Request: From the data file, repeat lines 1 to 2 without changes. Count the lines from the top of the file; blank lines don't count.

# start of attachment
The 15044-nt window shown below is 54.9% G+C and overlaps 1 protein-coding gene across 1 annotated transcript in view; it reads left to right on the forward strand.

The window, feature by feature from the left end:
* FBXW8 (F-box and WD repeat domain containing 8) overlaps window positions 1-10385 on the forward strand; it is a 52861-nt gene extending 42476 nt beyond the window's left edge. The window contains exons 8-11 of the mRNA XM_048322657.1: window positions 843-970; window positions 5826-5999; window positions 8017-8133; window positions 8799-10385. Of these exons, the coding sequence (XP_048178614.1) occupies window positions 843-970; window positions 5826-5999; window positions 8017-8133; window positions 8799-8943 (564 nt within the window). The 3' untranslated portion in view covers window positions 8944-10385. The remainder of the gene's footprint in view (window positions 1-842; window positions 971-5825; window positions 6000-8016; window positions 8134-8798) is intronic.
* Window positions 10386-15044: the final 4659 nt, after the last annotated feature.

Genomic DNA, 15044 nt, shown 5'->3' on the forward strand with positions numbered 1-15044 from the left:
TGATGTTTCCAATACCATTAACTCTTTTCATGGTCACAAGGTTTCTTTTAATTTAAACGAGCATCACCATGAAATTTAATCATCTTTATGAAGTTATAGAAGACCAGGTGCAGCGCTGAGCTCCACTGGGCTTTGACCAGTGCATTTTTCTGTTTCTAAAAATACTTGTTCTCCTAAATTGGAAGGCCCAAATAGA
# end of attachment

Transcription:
The 15044-nt window shown below is 54.9% G+C and overlaps 1 protein-coding gene across 1 annotated transcript in view; it reads left to right on the forward strand.

The window, feature by feature from the left end: